Development and evaluation of an intensive intervention program for children with a chronic health condition: A pilot study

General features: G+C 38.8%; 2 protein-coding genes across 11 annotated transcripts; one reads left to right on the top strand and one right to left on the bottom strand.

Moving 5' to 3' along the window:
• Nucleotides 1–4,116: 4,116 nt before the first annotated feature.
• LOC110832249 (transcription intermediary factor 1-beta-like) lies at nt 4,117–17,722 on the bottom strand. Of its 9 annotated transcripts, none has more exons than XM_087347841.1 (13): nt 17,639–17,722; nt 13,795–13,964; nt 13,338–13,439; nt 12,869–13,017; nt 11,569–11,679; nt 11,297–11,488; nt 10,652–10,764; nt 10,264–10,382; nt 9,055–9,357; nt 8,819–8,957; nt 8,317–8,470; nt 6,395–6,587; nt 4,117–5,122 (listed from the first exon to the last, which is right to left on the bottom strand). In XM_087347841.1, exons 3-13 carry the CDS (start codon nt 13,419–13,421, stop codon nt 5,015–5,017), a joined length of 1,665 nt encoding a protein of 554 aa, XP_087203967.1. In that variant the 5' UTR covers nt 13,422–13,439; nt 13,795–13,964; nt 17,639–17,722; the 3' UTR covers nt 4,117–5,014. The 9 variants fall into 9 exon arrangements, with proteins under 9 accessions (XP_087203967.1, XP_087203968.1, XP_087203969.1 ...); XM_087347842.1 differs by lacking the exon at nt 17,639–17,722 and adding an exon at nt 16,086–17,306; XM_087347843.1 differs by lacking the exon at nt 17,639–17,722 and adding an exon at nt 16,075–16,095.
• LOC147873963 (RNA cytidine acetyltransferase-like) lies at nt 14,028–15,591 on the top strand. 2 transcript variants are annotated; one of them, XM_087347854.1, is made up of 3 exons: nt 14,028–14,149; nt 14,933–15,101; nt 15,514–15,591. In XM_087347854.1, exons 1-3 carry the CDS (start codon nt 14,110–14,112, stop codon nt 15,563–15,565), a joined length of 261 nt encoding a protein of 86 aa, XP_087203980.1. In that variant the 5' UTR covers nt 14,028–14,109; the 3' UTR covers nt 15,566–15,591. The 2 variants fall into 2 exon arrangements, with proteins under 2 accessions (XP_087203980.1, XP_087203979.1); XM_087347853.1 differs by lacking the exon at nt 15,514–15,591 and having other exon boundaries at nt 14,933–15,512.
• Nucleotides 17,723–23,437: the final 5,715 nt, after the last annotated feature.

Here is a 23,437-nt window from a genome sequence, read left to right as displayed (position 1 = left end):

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A range of developmental risk factors threatens the psychosocial well-being of children with a chronic health condition (CCHC). Early intervention and prevention programs are emerging as an effective response to improving individual and family coping mechanisms. In particular, efforts to address individual and family coping throughout the important pre-teen transitional ages for CCHC have gained popularity although their effectiveness has not been adequately demonstrated. We conducted a pre-post intervention study to evaluate an intensive intervention program for CCHC aged 10-14 years that aimed to enhance well-being. Twelve CCHC participated in a pilot 8-week intensive intervention program. At three month follow-up there was a significant increase in children's self esteem (t = 3.39, p<.01). There was a decrease in mean scores for anxiety and depression symptoms. Parental perceptions of the impact of the condition on the child reduced significantly (t = 2.37, p<.05). It was beyond the scope of the present study to conclusively evaluate the effectiveness of the intensive intervention program, however results show that it was a promising strategy to improve a range of outcomes for CCHC. Further research using a larger sample is needed to determine the ways in which this program influences psychosocial well-being of CCHC and their families.
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